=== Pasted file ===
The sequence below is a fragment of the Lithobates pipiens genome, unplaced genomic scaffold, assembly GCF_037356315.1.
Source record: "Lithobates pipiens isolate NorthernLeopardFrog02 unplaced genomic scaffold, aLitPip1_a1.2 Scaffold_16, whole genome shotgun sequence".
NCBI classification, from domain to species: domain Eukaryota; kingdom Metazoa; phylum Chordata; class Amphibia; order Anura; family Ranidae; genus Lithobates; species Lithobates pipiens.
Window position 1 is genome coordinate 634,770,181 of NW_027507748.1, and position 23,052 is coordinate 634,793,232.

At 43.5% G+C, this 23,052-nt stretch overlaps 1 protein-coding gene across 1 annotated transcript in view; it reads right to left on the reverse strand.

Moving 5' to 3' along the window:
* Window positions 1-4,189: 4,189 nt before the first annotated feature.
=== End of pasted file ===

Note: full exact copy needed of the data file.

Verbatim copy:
The sequence below is a fragment of the Lithobates pipiens genome, unplaced genomic scaffold, assembly GCF_037356315.1.
Source record: "Lithobates pipiens isolate NorthernLeopardFrog02 unplaced genomic scaffold, aLitPip1_a1.2 Scaffold_16, whole genome shotgun sequence".
NCBI classification, from domain to species: domain Eukaryota; kingdom Metazoa; phylum Chordata; class Amphibia; order Anura; family Ranidae; genus Lithobates; species Lithobates pipiens.
Window position 1 is genome coordinate 634,770,181 of NW_027507748.1, and position 23,052 is coordinate 634,793,232.

At 43.5% G+C, this 23,052-nt stretch overlaps 1 protein-coding gene across 1 annotated transcript in view; it reads right to left on the reverse strand.

Moving 5' to 3' along the window:
* Window positions 1-4,189: 4,189 nt before the first annotated feature.